What is the ABLE Act?
The ABLE Act is the Achieving a Better Life Experience Act. It is federal legislation that the states are in the process of adopting. It allows extra dollars to be set aside by the beneficiary or parents of children with special needs, to create this type of account to hold dollars for them. The beneficiary needs to be considered disabled prior to the age of 26. Only 1 account can be established for the beneficiary, and the beneficiary is the one who is actually in control of the account, unless a court appointed guardian has been established.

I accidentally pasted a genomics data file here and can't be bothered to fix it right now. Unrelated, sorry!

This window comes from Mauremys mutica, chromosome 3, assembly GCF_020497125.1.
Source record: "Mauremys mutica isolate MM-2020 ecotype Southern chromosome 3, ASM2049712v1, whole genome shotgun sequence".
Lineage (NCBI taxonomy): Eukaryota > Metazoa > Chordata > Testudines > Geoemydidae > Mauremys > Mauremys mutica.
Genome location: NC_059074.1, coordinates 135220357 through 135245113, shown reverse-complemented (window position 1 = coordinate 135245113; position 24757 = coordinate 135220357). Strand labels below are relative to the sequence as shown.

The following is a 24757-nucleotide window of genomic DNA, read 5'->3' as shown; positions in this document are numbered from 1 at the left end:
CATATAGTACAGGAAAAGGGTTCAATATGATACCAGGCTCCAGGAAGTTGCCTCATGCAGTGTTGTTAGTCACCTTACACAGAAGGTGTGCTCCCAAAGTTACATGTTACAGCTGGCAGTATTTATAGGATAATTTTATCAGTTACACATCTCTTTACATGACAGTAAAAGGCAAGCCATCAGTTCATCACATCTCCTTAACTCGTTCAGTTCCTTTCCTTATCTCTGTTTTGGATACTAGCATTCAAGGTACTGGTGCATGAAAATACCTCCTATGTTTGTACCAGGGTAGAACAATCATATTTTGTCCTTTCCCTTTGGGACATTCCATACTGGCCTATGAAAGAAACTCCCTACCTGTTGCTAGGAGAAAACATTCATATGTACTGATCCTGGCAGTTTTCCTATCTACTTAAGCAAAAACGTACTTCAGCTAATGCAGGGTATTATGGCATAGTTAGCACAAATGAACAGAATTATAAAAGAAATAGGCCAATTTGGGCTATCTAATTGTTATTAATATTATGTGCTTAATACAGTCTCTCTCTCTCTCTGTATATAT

Only 14,000 per year can be contributed to the account by any individual interested in contributing to the account. If the account reaches a maximum of 100,000 dollars at any time during the life of the account, then SSI benefits of the beneficiary can be lost. At the time of the beneficiary's demise, any state that has added to the medical assistance can be reimbursed for the medical assistance provided by the state to the beneficiary. So, there is a payback provision against the funds in any ABLE account at the time of the beneficiary's demise. An ABLE account can be used in conjunction with a 3rd party special needs trust.